Vision Critical

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Keeping people engaged. For many, this is the holy grail of doing marketing and research online. Do it well and you have the trust and attention of millions of people - fail at it and you're wasting time and valuable resources.

Vision Critical has seen in our research on research that there are two key drivers of member satisfaction and engagement in an insight community: (1) topic of the project and quality of the design, and (2) members feeling their input is valued.

Let's break these down into ideas to implement on your insight community.

Topic and Design

When it comes to ensuring your topic and design are interesting for members there are two very simple things you can do. Firstly, read the whole design out loud. If it sounds boring and awful, it probably is. Secondly, if you wouldn't participate in the project, why would someone else?

Here are some tips to ensure you think about member engagement when you're designing projects.

  • Fun up your topic or make it controversial, and write an interesting hook for the invitation subject line. When it comes to the design, ask some open-ended questions, include visuals, explain why you want to know, have a quiz built into the survey, or share results right away by embedding a quick poll (like what you have on your portal).
  • Use conversational language. Write like you're talking to someone, not like you're a robot or an academic in a lecture hall. If you're asking questions the way you did 5 years ago in a tracking study, then you may want to consider lightening up your language. You can still be clear and concise in what you're asking, just ask a question the same way you'd normally speak.

    Good example: We're interested in learning about what you stock in your pantry! (Then show images and have members drag each into a category: always have on hand, sometimes have in my pantry, never have this in my house.)

    Bad example: Thinking about what you have in your pantry, which of the following do you always have, sometimes have or never have in your house?

  • Include segues. Transition language helps reduce awkwardness. Remember to think of this as a conversation not just a survey.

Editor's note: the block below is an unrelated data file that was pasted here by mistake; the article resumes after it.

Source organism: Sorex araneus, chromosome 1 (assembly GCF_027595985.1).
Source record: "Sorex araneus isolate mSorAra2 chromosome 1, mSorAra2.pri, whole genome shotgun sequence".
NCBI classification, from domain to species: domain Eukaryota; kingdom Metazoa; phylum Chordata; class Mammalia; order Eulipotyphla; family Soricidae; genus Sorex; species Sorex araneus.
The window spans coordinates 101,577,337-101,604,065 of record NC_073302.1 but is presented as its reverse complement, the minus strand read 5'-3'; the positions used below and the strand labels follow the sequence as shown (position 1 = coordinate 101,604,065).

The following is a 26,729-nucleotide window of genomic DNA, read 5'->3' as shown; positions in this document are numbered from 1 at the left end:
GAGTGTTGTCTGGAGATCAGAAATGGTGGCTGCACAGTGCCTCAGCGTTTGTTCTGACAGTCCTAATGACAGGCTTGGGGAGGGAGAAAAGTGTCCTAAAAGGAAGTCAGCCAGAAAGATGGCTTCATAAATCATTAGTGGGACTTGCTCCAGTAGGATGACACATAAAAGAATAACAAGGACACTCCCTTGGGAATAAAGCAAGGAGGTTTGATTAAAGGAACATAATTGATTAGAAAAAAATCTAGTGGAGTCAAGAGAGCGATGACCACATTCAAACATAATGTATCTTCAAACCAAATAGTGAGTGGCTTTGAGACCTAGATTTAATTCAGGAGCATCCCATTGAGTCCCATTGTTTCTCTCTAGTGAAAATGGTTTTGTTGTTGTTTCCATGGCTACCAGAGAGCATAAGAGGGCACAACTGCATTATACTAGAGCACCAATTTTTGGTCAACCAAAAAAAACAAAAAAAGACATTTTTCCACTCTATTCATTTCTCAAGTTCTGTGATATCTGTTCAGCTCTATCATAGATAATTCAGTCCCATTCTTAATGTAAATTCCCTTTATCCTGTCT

Example: Thanks for the great feedback! Now we'd like to hear more about xxxx.

  • Explain why you're asking certain questions. Some questions may feel odd, intrusive or flat out rude unless you give a reason why you're asking. People are usually fairly rational, so if you give them an explanation, they're more likely to give you an answer.
  • Don't ask repetitive questions. If you've already asked questions in your profiling questionnaire, you probably don't need to ask them again. Also, if you're running the same kinds of projects regularly (eg: concept testing) let members know you have a standardized approach to asking the questions and you can share with them how each concept stacks up with others you've tested with the community afterward.
  • Keep surveys short and to the point. If they're going longer than 20 questions or about 5 minutes in length, then you may want to consider running two separate projects. With an insight community you don't have to throw everything into one survey, your members are there on an ongoing basis so you can spread the questions out more into bit size chunks.
  • Use visual questions to make the project more engaging. Visual questions are a great way to inject more life into your survey and can help you ask questions you wouldn't normally be able to ask if you're using a flat design.

Closing the feedback loop

We know you're stretched for time and have a lot to juggle. Closing the feedback loop with members doesn't have to take a lot of effort. It can make you feel really good about your job, and it will make members feel you value their time and input.

Most organizations running engaged communities send quarterly or more frequent newsletters. If you want to also share informally you can post information in email PS lines, first or end pages of surveys, and in forum introductions. The rule of thumb for frequency is usually the more you ask for, the more you should share back.

Here are some ideas of things to share:

  • what you learned from members (word clouds, graphs)
  • what decisions you're making as a result (or at least what the decision making process is)
  • profiles and day in the life stories of your team and internal stakeholders including career path
  • winners of contests (running a contest is more about proving to people that it's possible to win, versus a couple of people winning, so it's very important to communicate the winners to everyone)
  • sneak peeks or tidbit about upcoming products or advertising
  • member recognition by sharing quotes (with first name and handle from forums)

Designing a great project and closing the feedback loop will go a long way to building a stronger relationship with your members and ensuring they stay engaged in your community.

We'd love to hear your ideas on ways to make study topics and design more interesting, and additional ways you can close the feedback loop. Please post a comment.

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Ellie Hutton

Ellie is passionate about our customers' experience, shining a spotlight on the success of our customers, and bringing the voice of the customer to our business. She’s been with Vision Critical since 2006, in research, marketing, sales enablement, customer success and CX teams. Ellie has over 20 years of experience in research and marketing, partnering with companies across many verticals to build brands, develop products, retain customers, evaluate communications, develop strategy, and facilitate change.
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